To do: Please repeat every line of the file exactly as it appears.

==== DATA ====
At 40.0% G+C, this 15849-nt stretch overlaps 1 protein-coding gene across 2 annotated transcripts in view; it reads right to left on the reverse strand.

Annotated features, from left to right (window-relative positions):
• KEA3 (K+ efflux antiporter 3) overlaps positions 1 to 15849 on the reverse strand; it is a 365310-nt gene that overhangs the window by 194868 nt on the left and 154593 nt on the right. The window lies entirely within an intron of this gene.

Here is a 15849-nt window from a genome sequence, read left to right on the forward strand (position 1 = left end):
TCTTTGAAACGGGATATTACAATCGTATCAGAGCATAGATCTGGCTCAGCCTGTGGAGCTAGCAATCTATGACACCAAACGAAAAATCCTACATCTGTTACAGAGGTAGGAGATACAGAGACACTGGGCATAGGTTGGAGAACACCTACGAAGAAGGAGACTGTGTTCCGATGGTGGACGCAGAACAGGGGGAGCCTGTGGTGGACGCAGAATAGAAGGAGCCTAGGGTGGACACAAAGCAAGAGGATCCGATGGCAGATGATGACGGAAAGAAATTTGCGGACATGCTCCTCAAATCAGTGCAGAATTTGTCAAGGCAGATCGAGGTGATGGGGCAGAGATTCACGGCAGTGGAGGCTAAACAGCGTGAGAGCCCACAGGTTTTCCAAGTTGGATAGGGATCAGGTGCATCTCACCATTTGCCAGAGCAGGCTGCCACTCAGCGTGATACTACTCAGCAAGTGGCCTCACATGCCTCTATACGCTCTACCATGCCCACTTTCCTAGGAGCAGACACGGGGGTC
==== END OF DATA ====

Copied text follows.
At 40.0% G+C, this 15849-nt stretch overlaps 1 protein-coding gene across 2 annotated transcripts in view; it reads right to left on the reverse strand.

Annotated features, from left to right (window-relative positions):
• KEA3 (K+ efflux antiporter 3) overlaps positions 1 to 15849 on the reverse strand; it is a 365310-nt gene that overhangs the window by 194868 nt on the left and 154593 nt on the right. The window lies entirely within an intron of this gene.

Here is a 15849-nt window from a genome sequence, read left to right on the forward strand (position 1 = left end):
TCTTTGAAACGGGATATTACAATCGTATCAGAGCATAGATCTGGCTCAGCCTGTGGAGCTAGCAATCTATGACACCAAACGAAAAATCCTACATCTGTTACAGAGGTAGGAGATACAGAGACACTGGGCATAGGTTGGAGAACACCTACGAAGAAGGAGACTGTGTTCCGATGGTGGACGCAGAACAGGGGGAGCCTGTGGTGGACGCAGAATAGAAGGAGCCTAGGGTGGACACAAAGCAAGAGGATCCGATGGCAGATGATGACGGAAAGAAATTTGCGGACATGCTCCTCAAATCAGTGCAGAATTTGTCAAGGCAGATCGAGGTGATGGGGCAGAGATTCACGGCAGTGGAGGCTAAACAGCGTGAGAGCCCACAGGTTTTCCAAGTTGGATAGGGATCAGGTGCATCTCACCATTTGCCAGAGCAGGCTGCCACTCAGCGTGATACTACTCAGCAAGTGGCCTCACATGCCTCTATACGCTCTACCATGCCCACTTTCCTAGGAGCAGACACGGGGGTC